It'll probably be a month or two until we can get to the next thing. I'm just glad I got the film out before the holidays. I'm toying with the idea of working on a TV show. And obviously, I always have a couple other short films lined up. For me, a little bit, I wanna say, is that I'm really antsy to get back into more spontaneous, playful experimentation in stop-motion. SUBMARINE SANDWICH took years, and there's a lot of distance between the moment of the concept and bringing it to life. There's so much building, preparation, casting, collecting objects - i wanna get back to something where i have the idea and I just shoot it. That'll be a lot shorter.

gwill1122 karma

How has your life changed since being nominated for an Oscar?

officialPES35 karma

Ooh, good question. I'm not sure I know yet. There's no clear answer to it. It's not a quantifiable thing. It's more like... I don't personally feel like anything in particular has changed yet. It's still a milestone in my professional career that I value. But the biggest thing is now my parents have something to tell people when they ask what i do.

Nobodydog19 karma

PES, how do you capture motion and the momentum of your subjects/objects as they move through space? That's the most captivating aspect of your work. I have watched you smash those tomatoes dozens of times. How do you even go about planning how to execute something like that?

officialPES18 karma

First of all, thanks. The short answer is: one frame at a time. I rely a lot on intuition, but I also do research to see how things should move. e.g. in Fresh Guacamole I looked at videos to see how chefs slide the knife around an avocado, with a sort of rolling motion. I looked very closely to see exactly how those two hands move together in order to be able to replicate it with the grenade.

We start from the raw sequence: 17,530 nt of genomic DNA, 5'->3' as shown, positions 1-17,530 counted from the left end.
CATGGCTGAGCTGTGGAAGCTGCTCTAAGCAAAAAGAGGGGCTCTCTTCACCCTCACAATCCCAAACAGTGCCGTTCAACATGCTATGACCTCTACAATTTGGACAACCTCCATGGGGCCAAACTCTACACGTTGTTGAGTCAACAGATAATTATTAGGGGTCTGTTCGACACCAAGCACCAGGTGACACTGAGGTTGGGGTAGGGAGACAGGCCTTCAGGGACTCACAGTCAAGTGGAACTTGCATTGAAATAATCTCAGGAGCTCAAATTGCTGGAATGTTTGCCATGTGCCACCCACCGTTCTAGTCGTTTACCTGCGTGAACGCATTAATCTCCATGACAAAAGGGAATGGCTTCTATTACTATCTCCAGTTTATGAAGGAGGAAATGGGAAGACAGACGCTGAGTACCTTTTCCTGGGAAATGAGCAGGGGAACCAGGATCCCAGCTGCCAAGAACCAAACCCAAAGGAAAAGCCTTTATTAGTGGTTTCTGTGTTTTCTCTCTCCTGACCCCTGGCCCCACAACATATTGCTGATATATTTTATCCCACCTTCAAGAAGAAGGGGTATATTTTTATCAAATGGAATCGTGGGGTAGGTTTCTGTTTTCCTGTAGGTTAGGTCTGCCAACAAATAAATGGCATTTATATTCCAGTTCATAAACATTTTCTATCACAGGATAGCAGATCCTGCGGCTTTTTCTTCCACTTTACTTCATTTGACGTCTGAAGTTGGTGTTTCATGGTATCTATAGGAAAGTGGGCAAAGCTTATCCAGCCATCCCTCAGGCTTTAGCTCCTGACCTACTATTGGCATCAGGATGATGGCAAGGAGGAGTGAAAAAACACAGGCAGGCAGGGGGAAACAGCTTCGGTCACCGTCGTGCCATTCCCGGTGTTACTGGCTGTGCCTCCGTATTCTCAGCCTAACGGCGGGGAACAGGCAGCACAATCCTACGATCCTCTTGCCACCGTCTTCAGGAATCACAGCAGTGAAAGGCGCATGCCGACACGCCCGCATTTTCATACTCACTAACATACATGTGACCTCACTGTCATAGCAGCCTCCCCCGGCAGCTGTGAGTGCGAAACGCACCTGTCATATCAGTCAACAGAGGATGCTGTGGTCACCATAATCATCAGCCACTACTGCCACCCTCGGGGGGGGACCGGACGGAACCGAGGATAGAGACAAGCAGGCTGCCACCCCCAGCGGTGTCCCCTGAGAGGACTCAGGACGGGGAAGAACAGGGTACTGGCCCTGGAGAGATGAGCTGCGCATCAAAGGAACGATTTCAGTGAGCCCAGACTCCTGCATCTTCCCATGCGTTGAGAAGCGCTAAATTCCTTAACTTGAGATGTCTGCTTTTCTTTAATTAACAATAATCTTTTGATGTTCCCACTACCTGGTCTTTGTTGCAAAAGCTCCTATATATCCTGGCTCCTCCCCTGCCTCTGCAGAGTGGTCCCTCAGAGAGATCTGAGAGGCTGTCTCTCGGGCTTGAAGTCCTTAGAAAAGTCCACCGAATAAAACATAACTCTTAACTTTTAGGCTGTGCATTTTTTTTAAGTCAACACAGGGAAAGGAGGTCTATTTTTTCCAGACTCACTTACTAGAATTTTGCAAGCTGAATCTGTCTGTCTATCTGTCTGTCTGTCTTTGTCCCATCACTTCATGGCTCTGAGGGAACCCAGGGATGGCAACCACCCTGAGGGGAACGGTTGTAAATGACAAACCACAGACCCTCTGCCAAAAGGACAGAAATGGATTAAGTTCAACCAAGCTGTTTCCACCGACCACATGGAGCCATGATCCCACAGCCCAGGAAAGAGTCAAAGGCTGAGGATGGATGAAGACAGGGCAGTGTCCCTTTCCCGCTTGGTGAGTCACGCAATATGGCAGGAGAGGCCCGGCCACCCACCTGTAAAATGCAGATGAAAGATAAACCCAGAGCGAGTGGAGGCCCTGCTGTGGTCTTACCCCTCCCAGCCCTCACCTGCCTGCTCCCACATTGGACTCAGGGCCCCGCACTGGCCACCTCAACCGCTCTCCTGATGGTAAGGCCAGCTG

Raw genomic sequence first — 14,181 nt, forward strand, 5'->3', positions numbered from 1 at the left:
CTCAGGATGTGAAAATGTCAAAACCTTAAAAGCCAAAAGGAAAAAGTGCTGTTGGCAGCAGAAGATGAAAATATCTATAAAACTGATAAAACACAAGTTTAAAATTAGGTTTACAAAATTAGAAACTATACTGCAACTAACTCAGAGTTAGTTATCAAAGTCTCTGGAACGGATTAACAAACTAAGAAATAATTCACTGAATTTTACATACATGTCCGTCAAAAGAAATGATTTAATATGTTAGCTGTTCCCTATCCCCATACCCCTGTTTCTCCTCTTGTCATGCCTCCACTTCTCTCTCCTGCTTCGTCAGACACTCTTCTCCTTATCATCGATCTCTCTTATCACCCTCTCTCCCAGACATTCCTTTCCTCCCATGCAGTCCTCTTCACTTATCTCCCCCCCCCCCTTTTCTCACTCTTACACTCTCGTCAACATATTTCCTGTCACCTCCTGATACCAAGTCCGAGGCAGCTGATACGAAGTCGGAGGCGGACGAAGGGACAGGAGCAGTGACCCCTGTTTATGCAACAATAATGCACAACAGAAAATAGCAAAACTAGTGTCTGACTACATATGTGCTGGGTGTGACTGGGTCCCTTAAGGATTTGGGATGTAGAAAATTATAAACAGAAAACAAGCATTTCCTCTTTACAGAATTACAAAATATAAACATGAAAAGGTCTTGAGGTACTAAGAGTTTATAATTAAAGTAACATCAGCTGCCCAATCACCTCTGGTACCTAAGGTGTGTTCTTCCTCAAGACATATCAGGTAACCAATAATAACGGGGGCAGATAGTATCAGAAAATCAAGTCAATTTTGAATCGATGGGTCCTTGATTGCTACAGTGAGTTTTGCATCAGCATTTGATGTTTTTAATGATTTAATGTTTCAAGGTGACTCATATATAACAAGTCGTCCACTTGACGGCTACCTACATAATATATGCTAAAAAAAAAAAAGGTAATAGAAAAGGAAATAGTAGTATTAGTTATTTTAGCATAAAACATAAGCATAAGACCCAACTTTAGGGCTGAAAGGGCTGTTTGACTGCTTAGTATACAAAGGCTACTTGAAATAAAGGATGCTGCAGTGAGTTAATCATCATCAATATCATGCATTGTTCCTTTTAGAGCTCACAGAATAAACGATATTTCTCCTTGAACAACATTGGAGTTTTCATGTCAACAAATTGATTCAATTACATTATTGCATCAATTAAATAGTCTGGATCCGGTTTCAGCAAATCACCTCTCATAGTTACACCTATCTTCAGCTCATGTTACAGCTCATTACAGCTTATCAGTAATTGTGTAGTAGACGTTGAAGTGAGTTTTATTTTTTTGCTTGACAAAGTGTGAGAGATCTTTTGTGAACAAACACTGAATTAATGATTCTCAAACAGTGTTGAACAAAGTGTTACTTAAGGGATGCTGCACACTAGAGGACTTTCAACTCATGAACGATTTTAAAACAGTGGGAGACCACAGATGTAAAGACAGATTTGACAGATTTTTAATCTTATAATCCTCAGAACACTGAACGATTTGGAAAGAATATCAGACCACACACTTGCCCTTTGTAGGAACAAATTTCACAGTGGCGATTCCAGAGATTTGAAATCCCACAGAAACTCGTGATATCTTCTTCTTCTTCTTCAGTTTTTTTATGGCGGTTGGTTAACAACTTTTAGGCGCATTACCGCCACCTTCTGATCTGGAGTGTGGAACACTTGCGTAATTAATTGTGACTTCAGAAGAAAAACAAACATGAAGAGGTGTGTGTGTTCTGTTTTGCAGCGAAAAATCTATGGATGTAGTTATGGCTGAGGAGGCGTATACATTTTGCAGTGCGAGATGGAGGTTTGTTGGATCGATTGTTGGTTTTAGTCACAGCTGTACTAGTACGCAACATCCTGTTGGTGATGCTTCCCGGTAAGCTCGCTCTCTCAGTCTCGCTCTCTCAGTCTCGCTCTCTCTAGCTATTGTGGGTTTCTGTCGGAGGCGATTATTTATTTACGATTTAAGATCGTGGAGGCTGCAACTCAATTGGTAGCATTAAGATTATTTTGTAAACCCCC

The1WhoRingsTheBell13 karma

Hi PES, thanks for the T-shirt! Loved Submarine Sandwich!

1) Are there any companies that you wouldn't work for, regardless of how much they offered you?

2) What's the best pizza topping?

officialPES18 karma

Thank you! glad you like the T-shirt! we put a lot of time into making it cool. 1. Seeing that I've already sold alcohol to children (see my Bacardi commercials ), I guess I'm pretty open as long as I'm getting paid. 2. Meatballs https://www.youtube.com/watch?v=An6Ws3asMro&index=6&list=PLB1F8A00D6F34070A

The1WhoRingsTheBell7 karma

I like a creative with loose morals! Did your advert get played on cartoon network or something? How did you 'sell to children'?

officialPES14 karma

Usually, in the advertising of liquors, there's a heightened sensitivity to not appeal to very young children, but I have a four year old who repeatedly asks to watch the Bacardi commercials... they are possibly his favorite thing that I've ever made.